(3) Cynicism and non-cynicism are both attitudes that are requirements for late capitalist subjectivity.

But actually, the contradictoriness is merely apparent, not real. By analogy, one may say “There is an indeterminately long list of natural numbers written on my card, whose values are integers that number 1-5; and one of those numbers is 1”, while also saying that “One of those numbers is 2”.

(Digression: so — barring dialetheia — what would it take to refute (1)? Well, working backwards from our analogy, what one cannot say is: ‘”The only number on my card is 1″ and “The only number of my card is 2″‘, since 2 is an instance of not-1. For the very same reason, one cannot say ‘”The only number on my card is 1″ and “The only number on my card is either 2, or 3, or 4, or 5,” since that is effectively the fullest expression of the negation of the claim that the number is only 1. Now, suppose that there is a finite list of politically affective orientations, which is as follows: {Optimism, Pessimism, Cynicism, Realism}. Then, one cannot say that ‘”Cynicism is an attitude that is uniquely required for late capitalist subjectivity” and “One of these: (Optimism or Pessimism or Realism or None) is  an attitude that is uniquely required for late capitalist subjectivity”.’)

So the second thing I’d like to say is that it is not a refutation of (1) for us to assent to (2); if anything, (2) is a friendly amendment to (1).

Hence, a more nuanced statement would be:

(4) “Cynicism is an attitude that is necessary for the managers of late capitalism, just as optimism is required for those who are exploited by it.”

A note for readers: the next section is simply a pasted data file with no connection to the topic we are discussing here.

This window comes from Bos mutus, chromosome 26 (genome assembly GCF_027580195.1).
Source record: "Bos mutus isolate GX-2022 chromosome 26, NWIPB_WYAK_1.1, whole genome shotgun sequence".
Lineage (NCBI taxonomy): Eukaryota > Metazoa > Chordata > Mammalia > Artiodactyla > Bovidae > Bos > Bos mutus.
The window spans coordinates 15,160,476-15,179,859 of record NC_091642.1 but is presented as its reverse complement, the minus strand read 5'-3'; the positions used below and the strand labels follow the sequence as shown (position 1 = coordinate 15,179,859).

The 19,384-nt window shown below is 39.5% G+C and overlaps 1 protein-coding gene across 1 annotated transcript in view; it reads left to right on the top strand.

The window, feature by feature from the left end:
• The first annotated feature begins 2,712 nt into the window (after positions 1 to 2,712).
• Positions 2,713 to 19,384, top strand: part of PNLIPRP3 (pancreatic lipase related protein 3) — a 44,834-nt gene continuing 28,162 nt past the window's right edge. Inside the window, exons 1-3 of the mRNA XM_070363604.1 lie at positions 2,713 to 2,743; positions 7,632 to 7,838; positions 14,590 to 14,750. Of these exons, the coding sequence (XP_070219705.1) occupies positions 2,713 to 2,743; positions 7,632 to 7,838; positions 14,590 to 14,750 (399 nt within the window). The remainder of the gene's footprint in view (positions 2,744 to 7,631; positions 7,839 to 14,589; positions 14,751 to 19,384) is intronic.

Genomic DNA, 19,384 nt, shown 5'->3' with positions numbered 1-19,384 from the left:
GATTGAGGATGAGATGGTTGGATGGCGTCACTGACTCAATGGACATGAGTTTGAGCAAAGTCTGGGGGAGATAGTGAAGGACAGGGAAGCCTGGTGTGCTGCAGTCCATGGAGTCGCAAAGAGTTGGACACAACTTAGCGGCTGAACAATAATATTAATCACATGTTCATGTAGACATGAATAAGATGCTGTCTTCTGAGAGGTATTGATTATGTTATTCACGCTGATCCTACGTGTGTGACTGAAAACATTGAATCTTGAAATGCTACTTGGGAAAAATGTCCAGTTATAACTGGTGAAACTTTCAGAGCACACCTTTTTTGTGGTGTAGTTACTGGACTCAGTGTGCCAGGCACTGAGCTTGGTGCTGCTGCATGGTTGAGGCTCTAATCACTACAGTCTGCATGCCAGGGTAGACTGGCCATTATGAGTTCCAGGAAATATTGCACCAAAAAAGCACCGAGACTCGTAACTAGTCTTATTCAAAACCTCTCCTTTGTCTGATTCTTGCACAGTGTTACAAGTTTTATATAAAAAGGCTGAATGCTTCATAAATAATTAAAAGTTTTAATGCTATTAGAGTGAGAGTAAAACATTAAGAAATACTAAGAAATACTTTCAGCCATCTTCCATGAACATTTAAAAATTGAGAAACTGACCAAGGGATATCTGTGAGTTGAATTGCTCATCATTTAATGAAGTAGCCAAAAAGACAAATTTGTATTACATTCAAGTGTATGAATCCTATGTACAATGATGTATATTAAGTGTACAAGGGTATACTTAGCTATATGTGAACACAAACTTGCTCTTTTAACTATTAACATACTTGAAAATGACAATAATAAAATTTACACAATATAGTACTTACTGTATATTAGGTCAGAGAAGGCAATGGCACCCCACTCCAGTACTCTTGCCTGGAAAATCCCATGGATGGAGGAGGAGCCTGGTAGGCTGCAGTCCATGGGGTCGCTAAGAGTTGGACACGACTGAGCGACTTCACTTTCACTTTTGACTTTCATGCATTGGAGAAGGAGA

However, the added qualification almost completely changes the subject of what is literally said in (1). We’re no longer talking about mere subjectivities (to use that awkward phrase), we’re talking about a kind of coordination of affect. This involves speaking at a level of description that is potentially more sophisticated than this elliptical talk of ‘subjectivities’.

Interestingly, it is on these grounds that I agree with John, that the Hunger Games analogy falls apart entirely in this case. The districts of Panem are not optimists, but pessimists; the Olympic spectators are treated as optimists. Presumably, the people in the capital were optimists, but we never really met any of them in the film — most were cynics. So it looks like a different dynamic — a dynamic that is as different as that between, say, Brave New World and 1984. That’s why it’s pretty misleading to talk about subjectivities. It’s just not a truthful idiom, it obscures more than it reveals.

~

I suppose it could be countered that the point of the talk of “subjectivities” is that it tells us something about what we ought to do, or what we ought to feel. So, perhaps general statements that take the form of (1) are phrased in a general way so that they might  imply something general about the culture, even while only really strictly speaking about the affect of the media elites. But, first of all, this would be absurd: see the digression above. If you think absurd beliefs are generally not helpful to the cause of promoting freedom, then this will not like the kind of thing you can say.

And, second, it isn’t immediately obvious to me what the critical or emancipatory point is involved in making sweeping claims of that sort. I want to know what I’m supposed to do with this information, that “cynicism is now an attitude that is simply a requirement for late capitalist subjectivity”. In order for us to be motivated to make these sweeping statements, there should be some tangible rhetorical payoff. And I just don’t know what that payoff is supposed to be. e.g., is the implication that capitalism be substantially better if our overlords were more realistic? Or should the lesson be: if the powerful in society were more realistic, they wouldn’t be overlords at all? Tantalizing possibilities, both, and I don’t know if either are true. But blanket talk about ‘subjectivities’ doesn’t exactly get my sociological imagination fired up.